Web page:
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The quiet revolution of numerical weather prediction

Abstract

Advances in numerical weather prediction represent a quiet revolution because they have resulted from a steady accumulation of scientific knowledge and technological advances over many years that, with only a few exceptions, have not been associated with the aura of fundamental physics breakthroughs. Nonetheless, the impact of numerical weather prediction is among the greatest of any area of physical science. As a computational problem, global weather prediction is comparable to the simulation of the human brain and of the evolution of the early Universe, and it is performed every day at major operational centres across the world.

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Figure 1: A measure of forecast skill at three-, five-, seven- and ten-day ranges, computed over the extra-tropical northern and southern hemispheres.
Figure 2: Physical processes of importance to weather prediction.
Figure 3: Schematic diagram of 36-h ensemble forecasts used to estimate the probability of precipitation over the UK.
Figure 4: Schematic of the ensemble analysis and forecast cycle.
Figure 5: CPU and power requirements as a function of NWP model resolution.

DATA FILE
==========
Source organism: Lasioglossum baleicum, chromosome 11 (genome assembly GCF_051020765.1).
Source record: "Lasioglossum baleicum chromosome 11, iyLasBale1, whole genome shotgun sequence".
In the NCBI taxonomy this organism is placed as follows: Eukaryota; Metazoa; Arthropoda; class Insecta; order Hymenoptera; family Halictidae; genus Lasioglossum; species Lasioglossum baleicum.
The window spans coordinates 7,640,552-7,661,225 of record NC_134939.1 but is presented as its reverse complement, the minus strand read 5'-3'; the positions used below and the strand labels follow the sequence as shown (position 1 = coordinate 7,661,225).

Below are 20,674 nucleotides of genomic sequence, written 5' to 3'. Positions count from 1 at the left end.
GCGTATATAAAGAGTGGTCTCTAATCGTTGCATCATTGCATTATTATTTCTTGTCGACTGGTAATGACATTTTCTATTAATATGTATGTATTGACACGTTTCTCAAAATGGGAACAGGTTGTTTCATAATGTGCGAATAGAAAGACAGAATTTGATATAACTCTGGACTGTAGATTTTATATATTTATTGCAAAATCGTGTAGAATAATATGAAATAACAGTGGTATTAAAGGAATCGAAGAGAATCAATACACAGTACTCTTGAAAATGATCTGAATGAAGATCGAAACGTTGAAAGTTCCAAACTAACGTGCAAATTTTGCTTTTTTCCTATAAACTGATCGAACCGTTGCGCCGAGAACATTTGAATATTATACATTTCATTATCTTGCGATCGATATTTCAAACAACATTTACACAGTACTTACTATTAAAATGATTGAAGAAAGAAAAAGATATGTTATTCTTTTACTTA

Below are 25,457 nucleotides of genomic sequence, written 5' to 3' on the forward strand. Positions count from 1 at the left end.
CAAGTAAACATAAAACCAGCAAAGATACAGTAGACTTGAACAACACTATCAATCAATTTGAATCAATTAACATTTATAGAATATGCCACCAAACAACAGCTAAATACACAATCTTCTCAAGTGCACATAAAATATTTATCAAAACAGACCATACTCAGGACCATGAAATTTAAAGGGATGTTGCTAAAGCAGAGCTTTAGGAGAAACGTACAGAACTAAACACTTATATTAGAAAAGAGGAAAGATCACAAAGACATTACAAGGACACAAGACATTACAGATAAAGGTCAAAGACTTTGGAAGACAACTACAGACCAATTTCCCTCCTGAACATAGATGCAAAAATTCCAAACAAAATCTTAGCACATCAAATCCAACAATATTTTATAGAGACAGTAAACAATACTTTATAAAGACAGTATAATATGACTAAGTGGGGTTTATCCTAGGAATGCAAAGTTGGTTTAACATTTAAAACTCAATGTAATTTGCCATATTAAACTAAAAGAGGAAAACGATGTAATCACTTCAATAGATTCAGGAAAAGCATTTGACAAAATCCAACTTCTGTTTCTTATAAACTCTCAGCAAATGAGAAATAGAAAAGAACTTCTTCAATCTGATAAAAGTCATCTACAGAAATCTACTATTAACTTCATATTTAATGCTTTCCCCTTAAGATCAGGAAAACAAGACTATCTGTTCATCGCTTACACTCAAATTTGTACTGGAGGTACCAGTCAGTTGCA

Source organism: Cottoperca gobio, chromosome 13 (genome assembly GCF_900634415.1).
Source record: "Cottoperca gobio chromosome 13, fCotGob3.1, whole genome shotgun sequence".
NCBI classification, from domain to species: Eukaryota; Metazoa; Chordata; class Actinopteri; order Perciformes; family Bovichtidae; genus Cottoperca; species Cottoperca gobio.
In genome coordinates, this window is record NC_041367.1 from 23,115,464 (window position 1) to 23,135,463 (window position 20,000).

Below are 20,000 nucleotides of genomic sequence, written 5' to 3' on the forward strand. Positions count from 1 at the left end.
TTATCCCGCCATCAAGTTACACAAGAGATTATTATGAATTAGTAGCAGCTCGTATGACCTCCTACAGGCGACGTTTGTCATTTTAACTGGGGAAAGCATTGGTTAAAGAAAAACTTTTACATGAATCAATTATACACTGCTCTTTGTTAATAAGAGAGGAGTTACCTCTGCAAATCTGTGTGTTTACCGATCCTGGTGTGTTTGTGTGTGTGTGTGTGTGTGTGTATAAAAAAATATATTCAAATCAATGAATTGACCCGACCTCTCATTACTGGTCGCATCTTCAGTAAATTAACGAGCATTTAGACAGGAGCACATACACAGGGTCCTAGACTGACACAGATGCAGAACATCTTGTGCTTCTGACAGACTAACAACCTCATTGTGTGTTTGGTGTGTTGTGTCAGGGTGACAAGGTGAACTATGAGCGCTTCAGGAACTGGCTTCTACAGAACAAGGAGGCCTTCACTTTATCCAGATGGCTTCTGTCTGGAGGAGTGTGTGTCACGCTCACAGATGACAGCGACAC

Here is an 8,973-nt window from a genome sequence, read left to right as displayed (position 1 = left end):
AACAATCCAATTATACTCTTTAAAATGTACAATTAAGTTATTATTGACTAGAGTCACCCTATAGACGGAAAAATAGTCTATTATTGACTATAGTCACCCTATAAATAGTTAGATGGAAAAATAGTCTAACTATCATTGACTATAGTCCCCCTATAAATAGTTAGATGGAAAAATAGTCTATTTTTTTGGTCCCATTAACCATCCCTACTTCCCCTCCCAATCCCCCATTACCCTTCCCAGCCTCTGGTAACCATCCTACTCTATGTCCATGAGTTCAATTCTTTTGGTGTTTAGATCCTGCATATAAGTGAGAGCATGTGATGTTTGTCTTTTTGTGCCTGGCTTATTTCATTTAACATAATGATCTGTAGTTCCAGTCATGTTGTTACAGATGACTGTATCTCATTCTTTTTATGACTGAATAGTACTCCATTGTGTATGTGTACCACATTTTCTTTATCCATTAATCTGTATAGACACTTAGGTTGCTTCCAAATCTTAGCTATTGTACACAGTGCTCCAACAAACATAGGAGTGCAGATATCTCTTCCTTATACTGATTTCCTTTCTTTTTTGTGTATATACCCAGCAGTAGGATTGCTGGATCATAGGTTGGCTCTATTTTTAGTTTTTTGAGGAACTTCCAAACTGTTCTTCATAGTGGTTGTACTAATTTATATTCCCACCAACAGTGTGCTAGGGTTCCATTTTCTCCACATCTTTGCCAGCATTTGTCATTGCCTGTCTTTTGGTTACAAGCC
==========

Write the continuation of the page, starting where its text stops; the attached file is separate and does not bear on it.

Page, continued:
Figure 6: Key challenge areas for NWP in the future.

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Acknowledgements

We thank C. Jakob and M. Miller for motivating us to write this paper. We are grateful to E. Källén, F. Rabier and A. Simmons for comments and to L. Magnusson for input and figures.

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P.B. led the writing of the paper and conceived the ideas of Figs 5 and 6. All authors contributed to writing the manuscript and assembled the remaining figures.

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Correspondence to Peter Bauer.

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Bauer, P., Thorpe, A. & Brunet, G. The quiet revolution of numerical weather prediction. Nature 525, 47–55 (2015). https://doi.org/10.1038/nature14956

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